Everyone hates ads. Pop-ups are extremely annoying and flashy sidebar ads are too distracting – and they’re 100 times worse on mobile devices.
However, when it comes to scrolling through your Facebook or Instagram news feeds, Sponsored Ads are better than most. They’re usually relevant – based on your search history or Pages you’ve Liked – and not nearly as interruptive as regular ads.
Almost a year ago, Facebook launched Facebook Canvas, making their already not-so-bad ads even more user-friendly. So, what is it about Facebook Canvas that makes ads, dare we say, likeable? And are they more profitable than the average Sponsored Ad? Let’s find out.
What is Facebook Canvas?
Facebook defines Canvas as, “a new post-click, full-screen, immersive mobile ad experience on Facebook that loads nearly instantaneously.” In other words, ads created by Canvas will open within the Facebook app as full-screen, scrollable ads.
Canvas ads allow a business to tell stories, increase brand recognition, and show off their products or services in a more engaging way.
How Does It Differ from the Average Facebook Ad?
When you click on a Sponsored Ad, you’re clicking on an external link to a website or article. Canvas ads will remain within the Facebook app, loading about 10 times faster than the average mobile site.
Instead of opening up another web page, users can scroll through high-quality images, watch videos, or engage with panoramic photos – and then easily hit the “back” button to return to browsing Facebook.
Designing for Canvas is also a different experience than creating a typical Sponsored Ad. The header images are more portrait-oriented (66px x 882px), and you can upload up to 20 images (or 10 images, if you choose the Carousel option). It’s also important to note that the 20% text rule that Facebook users deal with for Sponsored Ads no longer applies. However, the text block is limited to 500 characters and the CTA button only allows up to 30 characters.
Who’s Using it Well?
Coca-Cola – always on top of the latest marketing trends – was one of the first brands to try it out, promoting their use of aluminum bottles.
Another one of the best examples (in my opinion) of a Canvas ad was made by Wendy’s. Starting with an image of unidentifiable layers pressed together, you had to click on the ad to open Canvas. There, they deconstructed a Wendy’s cheeseburger layer by layer using crisp, high-quality photos.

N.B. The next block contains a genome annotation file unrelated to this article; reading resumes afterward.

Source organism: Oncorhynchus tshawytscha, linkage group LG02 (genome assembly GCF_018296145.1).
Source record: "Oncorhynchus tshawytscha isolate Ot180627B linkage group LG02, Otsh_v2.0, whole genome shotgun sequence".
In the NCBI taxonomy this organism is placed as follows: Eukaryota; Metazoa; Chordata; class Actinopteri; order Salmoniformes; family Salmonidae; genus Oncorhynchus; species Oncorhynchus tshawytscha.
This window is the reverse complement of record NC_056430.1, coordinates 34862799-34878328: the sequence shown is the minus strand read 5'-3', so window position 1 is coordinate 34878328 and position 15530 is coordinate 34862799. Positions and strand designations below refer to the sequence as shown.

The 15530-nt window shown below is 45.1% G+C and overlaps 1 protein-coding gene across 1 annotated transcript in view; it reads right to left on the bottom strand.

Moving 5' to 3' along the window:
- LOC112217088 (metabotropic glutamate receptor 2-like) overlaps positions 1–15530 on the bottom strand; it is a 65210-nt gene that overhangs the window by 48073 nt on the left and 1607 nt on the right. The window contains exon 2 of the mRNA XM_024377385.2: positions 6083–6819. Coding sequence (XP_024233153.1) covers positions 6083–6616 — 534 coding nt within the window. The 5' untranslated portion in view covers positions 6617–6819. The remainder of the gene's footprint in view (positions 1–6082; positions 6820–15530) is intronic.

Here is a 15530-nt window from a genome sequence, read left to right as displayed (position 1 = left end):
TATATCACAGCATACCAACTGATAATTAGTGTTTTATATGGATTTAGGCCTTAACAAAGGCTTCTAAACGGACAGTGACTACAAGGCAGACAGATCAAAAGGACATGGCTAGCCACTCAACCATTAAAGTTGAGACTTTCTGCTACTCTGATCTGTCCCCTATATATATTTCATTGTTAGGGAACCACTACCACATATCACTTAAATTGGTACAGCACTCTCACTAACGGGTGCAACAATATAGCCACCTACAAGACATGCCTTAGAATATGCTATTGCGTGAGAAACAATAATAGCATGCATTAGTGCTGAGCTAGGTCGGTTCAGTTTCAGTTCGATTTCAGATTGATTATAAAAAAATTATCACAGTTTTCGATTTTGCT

Gatorade, Carnival Cruise Line, Lowe’s, and Burberry are just a handful of others that have realized the potential of Canvas Ads.
Why Everyone, Including Us, Loves Canvas
We’ve mentioned this already, but since it’s one of Canvas’ main selling points, we’ll say it again: these ads load 10 times faster than the average mobile site! There’s a definite correlation between website speed and sales, so the faster your mobile ad loads, the more likely you’ll be able to keep that visitor engaged.
In the past, to create a full-screen, engaging ad for a product or service, businesses had to code separate mobile apps or web pages. Now with the Canvas builder in Facebook, it’s just a drag-and-drop template!
Though you don’t need to code to create a Canvas Ad, there are still plenty of options to design unique, creative ads. From photos to videos to clever Carousel layouts, Canvas ads have unlimited potential.
For example, your images can be uploaded to display as Default (adds link to photo), Tap to Expand, or Tilt to Pan (for panoramic photos). Facebook Business’ Help page shows you a few ways you can create your Canvas ads with simple step-by-step directions.
It’s easy to despise ads that pop up on your phone when you’re in the middle of reading an article and you can’t click the small “X” button in the corner without accidentally clicking on the ad – so you have to then click back out of the ad and wait for your article to reload so you can find your spot and continue reading the article (phew).
Not only are Canvas ads easy to click out of, but they have a higher quality of content than normal banner or pop-up ads. They’re the story of a product, service, or brand told by creative photos or videos. Going back to Wendy’s clever cheeseburger ad, it was a well-told story providing information on what their cheeseburgers were made of, rather than an ad that simply said “2 for 1 Cheeseburgers.”
Seth Godin once stated that “content marketing is the only marketing that’s left.” Namely, users are becoming more loyal to brands who they feel a connection with over brands they see on a billboard or banner ad.
Facebook Canvas capitalizes on this by offering businesses a platform to turn their ads into more thoughtful, creative, storytelling content. And while users still may not love ads, there’s no denying that Canvas ads are a huge step closer in the right direction.